New York Times ad prompts debate over Twitter copyright
A newspaper advertisement featuring a tweet by a film critic has prompted debate about social media copyright.
A full-page promotion for the Oscar-tipped movie Inside Llewyn Davis appeared in the New York Times on 4 January, prominently displaying an edited tweet by A O Scott.
Scott says his permission was sought, but he did not give consent.
One lawyer told the BBC that a case could be made against the advertisers but that the law was "still in flux".
Scott, who is one of America' s leading film writers, had originally tweeted about the soundtrack of the Coen brothers' celebrated new film: "You all keep fighting about Wolf of Wall St. and Am Hustle. I'm gonna listen to the Llewyn Davis album again. Fare thee well, my honeys."
He was subsequently contacted by the film's promoters, who asked if they could use a shortened version of the tweet for their ad.
Scott declined, saying that it seemed like "a slippery slope and contrary to the ad hoc and informal nature of the medium".
Despite this exchange, the ad was published with a modified version of the tweet, mocked up to look like it had not been edited. It contained just the last two sentences of Mr Scott's original text.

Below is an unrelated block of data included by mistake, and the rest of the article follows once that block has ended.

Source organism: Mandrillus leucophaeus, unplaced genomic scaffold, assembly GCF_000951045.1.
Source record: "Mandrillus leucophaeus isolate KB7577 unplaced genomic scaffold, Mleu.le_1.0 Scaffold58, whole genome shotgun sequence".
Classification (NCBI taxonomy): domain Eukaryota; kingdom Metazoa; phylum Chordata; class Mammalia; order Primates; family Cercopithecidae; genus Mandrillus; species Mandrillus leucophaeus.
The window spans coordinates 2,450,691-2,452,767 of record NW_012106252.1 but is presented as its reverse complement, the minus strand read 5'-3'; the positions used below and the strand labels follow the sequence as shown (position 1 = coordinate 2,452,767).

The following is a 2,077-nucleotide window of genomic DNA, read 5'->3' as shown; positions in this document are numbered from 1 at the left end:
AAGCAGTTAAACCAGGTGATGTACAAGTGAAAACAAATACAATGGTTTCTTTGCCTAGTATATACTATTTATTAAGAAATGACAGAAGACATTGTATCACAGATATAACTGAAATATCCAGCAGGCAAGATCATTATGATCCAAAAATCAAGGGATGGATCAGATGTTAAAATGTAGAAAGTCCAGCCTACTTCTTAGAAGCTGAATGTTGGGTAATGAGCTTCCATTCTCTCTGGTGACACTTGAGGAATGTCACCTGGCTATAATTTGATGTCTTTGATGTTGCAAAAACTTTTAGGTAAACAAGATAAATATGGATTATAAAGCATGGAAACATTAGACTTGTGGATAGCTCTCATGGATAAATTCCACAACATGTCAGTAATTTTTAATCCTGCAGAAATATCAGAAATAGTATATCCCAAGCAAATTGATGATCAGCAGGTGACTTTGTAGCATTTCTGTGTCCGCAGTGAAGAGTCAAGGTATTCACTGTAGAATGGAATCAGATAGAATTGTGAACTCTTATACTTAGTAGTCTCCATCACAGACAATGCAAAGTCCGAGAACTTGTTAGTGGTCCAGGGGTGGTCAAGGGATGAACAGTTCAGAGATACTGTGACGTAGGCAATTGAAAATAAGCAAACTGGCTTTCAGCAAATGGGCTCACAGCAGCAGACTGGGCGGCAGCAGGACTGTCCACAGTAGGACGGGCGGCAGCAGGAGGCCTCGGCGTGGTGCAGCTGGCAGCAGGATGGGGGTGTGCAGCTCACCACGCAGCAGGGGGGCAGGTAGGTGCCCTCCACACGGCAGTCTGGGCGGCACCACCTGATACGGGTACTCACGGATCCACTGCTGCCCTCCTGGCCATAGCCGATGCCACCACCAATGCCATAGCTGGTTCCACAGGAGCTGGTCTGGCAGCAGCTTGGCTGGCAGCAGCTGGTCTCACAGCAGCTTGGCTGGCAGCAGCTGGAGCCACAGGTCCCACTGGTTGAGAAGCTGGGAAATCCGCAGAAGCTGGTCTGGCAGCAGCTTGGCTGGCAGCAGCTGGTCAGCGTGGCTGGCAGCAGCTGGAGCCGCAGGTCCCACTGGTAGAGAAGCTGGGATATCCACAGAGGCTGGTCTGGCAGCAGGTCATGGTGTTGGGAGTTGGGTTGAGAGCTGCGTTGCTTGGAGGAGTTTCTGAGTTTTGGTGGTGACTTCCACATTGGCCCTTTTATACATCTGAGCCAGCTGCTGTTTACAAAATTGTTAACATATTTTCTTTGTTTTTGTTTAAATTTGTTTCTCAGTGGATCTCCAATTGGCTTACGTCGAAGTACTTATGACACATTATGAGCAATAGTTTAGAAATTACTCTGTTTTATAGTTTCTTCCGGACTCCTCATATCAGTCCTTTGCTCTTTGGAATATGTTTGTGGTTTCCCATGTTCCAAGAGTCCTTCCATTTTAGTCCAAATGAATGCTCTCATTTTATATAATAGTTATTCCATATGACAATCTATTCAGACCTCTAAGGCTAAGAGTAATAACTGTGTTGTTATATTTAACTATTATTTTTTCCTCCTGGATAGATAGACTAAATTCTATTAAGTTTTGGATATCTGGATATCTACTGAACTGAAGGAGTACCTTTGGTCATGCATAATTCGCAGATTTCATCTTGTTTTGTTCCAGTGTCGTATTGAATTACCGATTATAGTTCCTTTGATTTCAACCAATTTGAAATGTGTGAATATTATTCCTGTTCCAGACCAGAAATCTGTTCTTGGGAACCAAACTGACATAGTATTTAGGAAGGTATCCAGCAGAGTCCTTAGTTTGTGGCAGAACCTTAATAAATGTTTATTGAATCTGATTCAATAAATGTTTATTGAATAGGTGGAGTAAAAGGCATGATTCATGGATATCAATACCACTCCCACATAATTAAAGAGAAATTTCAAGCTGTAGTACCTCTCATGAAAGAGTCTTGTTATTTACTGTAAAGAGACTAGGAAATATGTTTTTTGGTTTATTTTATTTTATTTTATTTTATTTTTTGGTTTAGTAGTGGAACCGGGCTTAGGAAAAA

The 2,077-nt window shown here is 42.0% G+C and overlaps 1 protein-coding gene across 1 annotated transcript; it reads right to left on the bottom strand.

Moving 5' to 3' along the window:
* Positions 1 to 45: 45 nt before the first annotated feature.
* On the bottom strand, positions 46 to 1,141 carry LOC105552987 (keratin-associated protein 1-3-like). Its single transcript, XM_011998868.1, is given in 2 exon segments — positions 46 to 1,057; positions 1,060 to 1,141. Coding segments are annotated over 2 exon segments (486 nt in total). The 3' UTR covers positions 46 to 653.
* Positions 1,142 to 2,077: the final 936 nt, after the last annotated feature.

It is thought that the tweet was edited because the rules of the Academy of Motion Picture Arts and Sciences, which awards the Oscars, does not allow negative campaigning.
Scott took to Twitter to express his surprise at his tweet being used, saying: "We have reached a strange new place in marketing when tweets become full-page print ads."
Speaking to the New York Times' public editor, Mr Scott said that "this is new enough ground that it should have been talked about more".
Dale Cendali, a lawyer who specialises in copyright, trademark and internet practice at Kirkland and Ellis LLP told the BBC that the law "is still adjusting" to the rights of those publishing on social media platforms.
"There have been a lot of cases, but few have conclusively determined what people's rights are," she said.
She added that Scott did own the copyright to his tweets, and could make a claim over "fake endorsement" and a possible violation of Twitter's terms and conditions.
But Ms Cendali said that Scott had "volunteered this statement in a public way".
Twitter's terms and conditions state that content "may not be used in advertising" broadcasts without prior consent.
Ultimately, Scott seems to have taken the event in good humour, tweeting soon after the event: "Now I'm going to get off Twitter for a bit and listen to some music. Not saying which music."